Seattle Seahawks running back Marshawn Lynch doesn’t like to talk to press. For his lack of availability throughout the season, the National Football League imposed a suspended $5,000 fine; when he said he did not want to participate in Tuesday’s (pointless, insipid) Media Day, the league threatened to enact that fine and levy an additional $50,000. So he came, albeit without a podium, took questions for a few minutes, and did a brief interview with NFL Network. On Wednesday, at another mandatory availability, Lynch lasted about as long before climbing over chairs and escaping his pursuers with the skillful aplomb we’ve come to know.
Some sports journalists whose self-importance is perhaps of inverse proportion to their actual importance will not stand for this. “Several of our long-standing and high profile members were appalled by Mr. Lynch's conduct and refusal to answer any questions,” wrote the president of the Pro Football Writers of America. “We find the statement by the league that ‘Players are required to participate and he participated’ to be an affront to our membership,” he added. So at least he is an equal opportunity offendee.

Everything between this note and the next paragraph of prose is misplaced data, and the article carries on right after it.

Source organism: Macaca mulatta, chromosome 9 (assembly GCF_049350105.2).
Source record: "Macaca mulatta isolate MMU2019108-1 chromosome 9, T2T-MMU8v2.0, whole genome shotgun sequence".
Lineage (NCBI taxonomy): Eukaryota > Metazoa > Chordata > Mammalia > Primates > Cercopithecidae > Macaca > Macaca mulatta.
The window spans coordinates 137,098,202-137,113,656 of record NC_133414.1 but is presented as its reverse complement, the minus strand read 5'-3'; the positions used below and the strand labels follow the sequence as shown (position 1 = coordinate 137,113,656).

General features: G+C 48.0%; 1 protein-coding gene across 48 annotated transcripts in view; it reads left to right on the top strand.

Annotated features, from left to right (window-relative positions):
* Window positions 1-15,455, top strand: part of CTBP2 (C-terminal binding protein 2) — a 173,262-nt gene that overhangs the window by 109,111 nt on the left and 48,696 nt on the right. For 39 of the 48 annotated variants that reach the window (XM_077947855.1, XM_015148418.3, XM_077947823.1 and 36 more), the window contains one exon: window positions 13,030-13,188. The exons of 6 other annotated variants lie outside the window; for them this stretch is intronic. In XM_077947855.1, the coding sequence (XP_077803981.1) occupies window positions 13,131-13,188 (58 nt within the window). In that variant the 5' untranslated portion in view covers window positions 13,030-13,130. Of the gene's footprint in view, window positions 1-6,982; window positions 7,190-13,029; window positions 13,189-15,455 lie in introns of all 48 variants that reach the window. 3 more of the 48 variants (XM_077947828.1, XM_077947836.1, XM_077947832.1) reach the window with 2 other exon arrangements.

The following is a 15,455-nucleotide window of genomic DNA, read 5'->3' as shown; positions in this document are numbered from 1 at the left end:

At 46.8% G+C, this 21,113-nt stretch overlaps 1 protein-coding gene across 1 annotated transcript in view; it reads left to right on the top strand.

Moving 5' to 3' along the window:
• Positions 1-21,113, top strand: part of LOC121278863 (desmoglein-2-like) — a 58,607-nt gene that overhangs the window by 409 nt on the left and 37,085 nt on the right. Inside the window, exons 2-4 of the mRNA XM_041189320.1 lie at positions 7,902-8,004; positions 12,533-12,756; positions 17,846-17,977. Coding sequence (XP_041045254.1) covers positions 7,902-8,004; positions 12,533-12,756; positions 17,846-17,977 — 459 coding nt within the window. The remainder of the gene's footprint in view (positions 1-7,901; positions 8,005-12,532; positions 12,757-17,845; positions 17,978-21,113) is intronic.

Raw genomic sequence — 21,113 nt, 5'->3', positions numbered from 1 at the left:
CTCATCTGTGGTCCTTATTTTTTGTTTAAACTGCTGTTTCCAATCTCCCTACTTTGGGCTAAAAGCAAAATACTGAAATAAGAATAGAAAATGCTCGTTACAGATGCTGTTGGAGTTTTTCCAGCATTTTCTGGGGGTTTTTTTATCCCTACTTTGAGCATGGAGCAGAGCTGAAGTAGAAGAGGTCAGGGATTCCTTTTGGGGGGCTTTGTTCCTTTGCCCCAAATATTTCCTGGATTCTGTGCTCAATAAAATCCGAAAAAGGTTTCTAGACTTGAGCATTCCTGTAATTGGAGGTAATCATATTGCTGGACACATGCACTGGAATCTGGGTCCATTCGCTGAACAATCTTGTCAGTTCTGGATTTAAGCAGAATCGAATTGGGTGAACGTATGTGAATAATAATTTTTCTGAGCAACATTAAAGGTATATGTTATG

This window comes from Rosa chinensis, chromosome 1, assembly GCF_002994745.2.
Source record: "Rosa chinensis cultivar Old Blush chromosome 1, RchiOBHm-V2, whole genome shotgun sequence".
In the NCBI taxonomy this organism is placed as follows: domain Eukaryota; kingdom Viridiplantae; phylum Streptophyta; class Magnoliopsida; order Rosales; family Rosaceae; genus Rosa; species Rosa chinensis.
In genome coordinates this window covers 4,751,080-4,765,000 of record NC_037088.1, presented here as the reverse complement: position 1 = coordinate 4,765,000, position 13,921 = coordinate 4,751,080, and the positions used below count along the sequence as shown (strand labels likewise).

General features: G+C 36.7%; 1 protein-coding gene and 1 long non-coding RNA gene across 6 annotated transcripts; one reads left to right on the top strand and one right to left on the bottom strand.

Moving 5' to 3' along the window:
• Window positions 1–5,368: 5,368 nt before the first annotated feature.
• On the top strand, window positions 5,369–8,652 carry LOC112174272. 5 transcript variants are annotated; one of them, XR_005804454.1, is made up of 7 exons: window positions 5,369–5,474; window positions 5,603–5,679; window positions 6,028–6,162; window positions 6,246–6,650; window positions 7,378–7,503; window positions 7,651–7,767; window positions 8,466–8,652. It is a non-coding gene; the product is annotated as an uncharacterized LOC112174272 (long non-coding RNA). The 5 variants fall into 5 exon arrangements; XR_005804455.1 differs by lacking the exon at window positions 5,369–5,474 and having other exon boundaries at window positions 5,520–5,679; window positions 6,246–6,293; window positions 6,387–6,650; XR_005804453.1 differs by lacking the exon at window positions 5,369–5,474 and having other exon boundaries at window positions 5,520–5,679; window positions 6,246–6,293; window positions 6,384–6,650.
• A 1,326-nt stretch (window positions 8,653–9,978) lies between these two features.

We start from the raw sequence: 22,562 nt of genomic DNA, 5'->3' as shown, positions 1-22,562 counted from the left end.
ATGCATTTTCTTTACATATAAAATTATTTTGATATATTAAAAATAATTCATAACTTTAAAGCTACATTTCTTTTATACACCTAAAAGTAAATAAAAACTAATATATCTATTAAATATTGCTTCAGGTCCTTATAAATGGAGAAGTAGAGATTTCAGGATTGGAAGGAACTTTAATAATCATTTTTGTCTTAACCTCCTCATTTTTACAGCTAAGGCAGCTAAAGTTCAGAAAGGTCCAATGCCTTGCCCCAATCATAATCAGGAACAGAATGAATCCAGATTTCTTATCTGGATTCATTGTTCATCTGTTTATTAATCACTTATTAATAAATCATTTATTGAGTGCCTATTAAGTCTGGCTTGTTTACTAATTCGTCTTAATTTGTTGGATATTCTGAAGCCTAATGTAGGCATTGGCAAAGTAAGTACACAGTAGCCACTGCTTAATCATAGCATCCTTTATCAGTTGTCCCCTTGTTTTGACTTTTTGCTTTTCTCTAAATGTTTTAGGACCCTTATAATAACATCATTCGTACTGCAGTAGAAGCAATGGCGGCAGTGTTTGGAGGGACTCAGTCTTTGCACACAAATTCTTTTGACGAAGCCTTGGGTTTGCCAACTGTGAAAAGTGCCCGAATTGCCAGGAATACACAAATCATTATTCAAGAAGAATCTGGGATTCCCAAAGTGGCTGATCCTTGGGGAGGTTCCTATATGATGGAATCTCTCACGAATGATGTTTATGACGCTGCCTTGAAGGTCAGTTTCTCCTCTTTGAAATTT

It is hard to get worked up over the potential fines, since those are proscribed in the league’s and the players’ collective bargaining agreement. But the media is not a party to the CBA, and nor should it be. We are the Fifth Estate. This is frequently advantageous—it allows us unmatched independence. When we whine about access, we make ourselves complicit with our subjects, and thereby weaken our independence. It’s really not a good look generally.
And it’s really not a good look in the case of Lynch. Watch his NFL Network interview in full:
It’s all the more meaningful given that it is being spoken to “Primetime” Deion Sanders, perhaps the most outgoing, press-friendliest NFL player in history, and that by the end of the two minutes, Sanders is totally won over by him. Lynch intends no disrespect to Sanders or the rest of the media; to the fans; or to the sport. He is looking forward to the game. He just doesn’t want to talk about it. He’s ‘bout that action, boss. We could all take a lesson away from that.